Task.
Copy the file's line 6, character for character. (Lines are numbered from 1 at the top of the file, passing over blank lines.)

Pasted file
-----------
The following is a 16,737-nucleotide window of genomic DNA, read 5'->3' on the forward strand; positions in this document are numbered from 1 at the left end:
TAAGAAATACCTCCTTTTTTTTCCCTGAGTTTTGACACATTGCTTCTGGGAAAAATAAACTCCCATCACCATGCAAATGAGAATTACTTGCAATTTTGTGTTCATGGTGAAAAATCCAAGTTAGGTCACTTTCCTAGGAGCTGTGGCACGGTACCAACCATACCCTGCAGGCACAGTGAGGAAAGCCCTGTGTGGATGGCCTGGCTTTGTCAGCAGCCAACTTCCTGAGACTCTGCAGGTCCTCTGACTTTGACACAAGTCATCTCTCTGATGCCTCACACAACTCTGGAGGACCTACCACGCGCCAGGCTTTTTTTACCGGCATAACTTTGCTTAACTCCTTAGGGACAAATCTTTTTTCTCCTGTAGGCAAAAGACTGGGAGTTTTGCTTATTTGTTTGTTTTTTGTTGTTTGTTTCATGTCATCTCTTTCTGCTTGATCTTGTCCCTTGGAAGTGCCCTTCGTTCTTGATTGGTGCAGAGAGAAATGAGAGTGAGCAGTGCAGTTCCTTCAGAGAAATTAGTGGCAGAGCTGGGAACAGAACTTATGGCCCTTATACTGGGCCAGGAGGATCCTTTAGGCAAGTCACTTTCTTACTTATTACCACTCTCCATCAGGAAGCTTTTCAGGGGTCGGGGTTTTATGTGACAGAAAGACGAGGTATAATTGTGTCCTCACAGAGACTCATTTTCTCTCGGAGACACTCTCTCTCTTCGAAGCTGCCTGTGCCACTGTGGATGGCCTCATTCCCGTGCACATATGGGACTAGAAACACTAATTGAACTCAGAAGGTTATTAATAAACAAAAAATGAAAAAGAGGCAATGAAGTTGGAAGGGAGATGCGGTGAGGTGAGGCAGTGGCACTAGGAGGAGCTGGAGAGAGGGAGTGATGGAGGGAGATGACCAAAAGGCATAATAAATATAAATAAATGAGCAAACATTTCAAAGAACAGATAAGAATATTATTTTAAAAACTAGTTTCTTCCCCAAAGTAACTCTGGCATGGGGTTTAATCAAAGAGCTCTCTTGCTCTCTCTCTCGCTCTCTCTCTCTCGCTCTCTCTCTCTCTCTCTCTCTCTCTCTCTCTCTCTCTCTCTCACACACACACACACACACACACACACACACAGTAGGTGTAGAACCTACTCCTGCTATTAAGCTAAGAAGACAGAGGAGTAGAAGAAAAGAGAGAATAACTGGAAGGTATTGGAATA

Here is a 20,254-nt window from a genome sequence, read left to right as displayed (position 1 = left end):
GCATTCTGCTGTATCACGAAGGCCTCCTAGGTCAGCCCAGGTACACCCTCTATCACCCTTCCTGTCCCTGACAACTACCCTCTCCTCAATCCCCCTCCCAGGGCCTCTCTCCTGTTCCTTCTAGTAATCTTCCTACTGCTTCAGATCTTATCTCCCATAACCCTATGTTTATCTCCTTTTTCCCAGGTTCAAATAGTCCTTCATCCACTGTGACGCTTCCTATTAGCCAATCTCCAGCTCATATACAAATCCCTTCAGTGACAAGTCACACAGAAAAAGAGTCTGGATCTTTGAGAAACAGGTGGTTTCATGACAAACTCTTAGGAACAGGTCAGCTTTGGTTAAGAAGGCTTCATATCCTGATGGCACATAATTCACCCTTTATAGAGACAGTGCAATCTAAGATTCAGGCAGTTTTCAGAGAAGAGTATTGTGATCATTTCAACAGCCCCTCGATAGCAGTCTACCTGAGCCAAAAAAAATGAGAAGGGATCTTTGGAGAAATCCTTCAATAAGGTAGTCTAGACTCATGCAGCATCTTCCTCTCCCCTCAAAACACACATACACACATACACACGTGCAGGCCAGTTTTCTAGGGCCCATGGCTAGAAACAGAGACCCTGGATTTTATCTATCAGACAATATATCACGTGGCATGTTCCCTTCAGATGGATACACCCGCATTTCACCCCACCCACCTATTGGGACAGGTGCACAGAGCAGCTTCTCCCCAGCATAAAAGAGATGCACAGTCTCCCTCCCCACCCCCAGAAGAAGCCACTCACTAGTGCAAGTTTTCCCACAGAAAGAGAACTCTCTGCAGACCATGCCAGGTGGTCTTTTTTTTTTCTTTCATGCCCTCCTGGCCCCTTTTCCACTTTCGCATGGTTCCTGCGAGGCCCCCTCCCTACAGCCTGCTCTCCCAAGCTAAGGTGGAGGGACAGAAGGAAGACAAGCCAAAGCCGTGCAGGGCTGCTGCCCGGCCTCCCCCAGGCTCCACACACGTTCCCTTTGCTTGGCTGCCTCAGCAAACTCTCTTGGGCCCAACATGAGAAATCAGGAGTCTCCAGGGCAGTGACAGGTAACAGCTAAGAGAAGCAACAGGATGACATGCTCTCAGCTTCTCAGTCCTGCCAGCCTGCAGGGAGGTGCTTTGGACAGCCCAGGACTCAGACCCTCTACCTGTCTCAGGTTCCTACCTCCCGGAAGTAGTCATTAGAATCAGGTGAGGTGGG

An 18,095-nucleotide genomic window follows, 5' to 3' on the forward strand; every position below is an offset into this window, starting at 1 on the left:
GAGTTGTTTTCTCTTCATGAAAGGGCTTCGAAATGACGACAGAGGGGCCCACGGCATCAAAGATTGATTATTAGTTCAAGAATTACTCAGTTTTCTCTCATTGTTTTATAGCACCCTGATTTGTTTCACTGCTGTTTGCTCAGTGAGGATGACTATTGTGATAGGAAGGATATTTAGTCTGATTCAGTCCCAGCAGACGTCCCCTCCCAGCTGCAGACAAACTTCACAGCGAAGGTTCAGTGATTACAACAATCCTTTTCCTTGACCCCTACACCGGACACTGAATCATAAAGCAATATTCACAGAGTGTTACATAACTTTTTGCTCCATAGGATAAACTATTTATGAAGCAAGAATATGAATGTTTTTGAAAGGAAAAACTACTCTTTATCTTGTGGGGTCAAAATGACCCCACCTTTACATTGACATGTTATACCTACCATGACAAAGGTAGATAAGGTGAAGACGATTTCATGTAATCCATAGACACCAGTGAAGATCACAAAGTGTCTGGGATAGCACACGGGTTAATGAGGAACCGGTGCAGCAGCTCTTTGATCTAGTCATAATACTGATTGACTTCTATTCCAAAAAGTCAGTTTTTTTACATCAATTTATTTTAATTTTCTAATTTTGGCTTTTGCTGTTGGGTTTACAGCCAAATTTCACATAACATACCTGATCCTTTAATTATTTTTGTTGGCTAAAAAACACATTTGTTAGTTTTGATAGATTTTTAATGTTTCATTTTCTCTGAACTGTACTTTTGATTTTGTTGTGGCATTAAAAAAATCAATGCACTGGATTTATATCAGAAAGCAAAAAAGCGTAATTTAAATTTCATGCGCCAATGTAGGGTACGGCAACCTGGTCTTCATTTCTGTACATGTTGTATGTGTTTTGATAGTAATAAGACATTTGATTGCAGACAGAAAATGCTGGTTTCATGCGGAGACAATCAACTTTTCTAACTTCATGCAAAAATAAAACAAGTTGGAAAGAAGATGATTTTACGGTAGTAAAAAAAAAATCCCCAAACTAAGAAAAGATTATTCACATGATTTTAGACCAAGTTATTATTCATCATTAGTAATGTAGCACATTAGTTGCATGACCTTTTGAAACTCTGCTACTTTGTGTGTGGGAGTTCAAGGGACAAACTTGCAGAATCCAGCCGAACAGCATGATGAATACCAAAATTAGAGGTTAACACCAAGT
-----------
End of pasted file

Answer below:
GAGTTGTTTTCTCTTCATGAAAGGGCTTCGAAATGACGACAGAGGGGCCCACGGCATCAAAGATTGATTATTAGTTCAAGAATTACTCAGTTTTCTCTCATTGTTTTATAGCACCCTGATTTGTTTCACTGCTGTTTGCTCAGTGAGGATGACTATTGTGATAGGAAGGATATTTAGTCTGATTCAGTCCCAGCAGACGTCCCCTCCCAGCTGCAGACAAACTTCACAGCGAAGGTTCAGTGATTACAACAATCCTTTTCCTTGACCCCTACACCGGACACTGAATCATAAAGCAATATTCACAGAGTGTTACATAACTTTTTGCTCCATAGGATAAACTATTTATGAAGCAAGAATATGAATGTTTTTGAAAGGAAAAACTACTCTTTATCTTGTGGGGTCAAAATGACCCCACCTTTACATTGACATGTTATACCTACCATGACAAAGGTAGATAAGGTGAAGACGATTTCATGTAATCCATAGACACCAGTGAAGATCACAAAGTGTCTGGGATAGCACACGGGTTAATGAGGAACCGGTGCAGCAGCTCTTTGATCTAGTCATAATACTGATTGACTTCTATTCCAAAAAGTCAGTTTTTTTACATCAATTTATTTTAATTTTCTAATTTTGGCTTTTGCTGTTGGGTTTACAGCCAAATTTCACATAACATACCTGATCCTTTAATTATTTTTGTTGGCTAAAAAACACATTTGTTAGTTTTGATAGATTTTTAATGTTTCATTTTCTCTGAACTGTACTTTTGATTTTGTTGTGGCATTAAAAAAATCAATGCACTGGATTTATATCAGAAAGCAAAAAAGCGTAATTTAAATTTCATGCGCCAATGTAGGGTACGGCAACCTGGTCTTCATTTCTGTACATGTTGTATGTGTTTTGATAGTAATAAGACATTTGATTGCAGACAGAAAATGCTGGTTTCATGCGGAGACAATCAACTTTTCTAACTTCATGCAAAAATAAAACAAGTTGGAAAGAAGATGATTTTACGGTAGTAAAAAAAAAATCCCCAAACTAAGAAAAGATTATTCACATGATTTTAGACCAAGTTATTATTCATCATTAGTAATGTAGCACATTAGTTGCATGACCTTTTGAAACTCTGCTACTTTGTGTGTGGGAGTTCAAGGGACAAACTTGCAGAATCCAGCCGAACAGCATGATGAATACCAAAATTAGAGGTTAACACCAAGT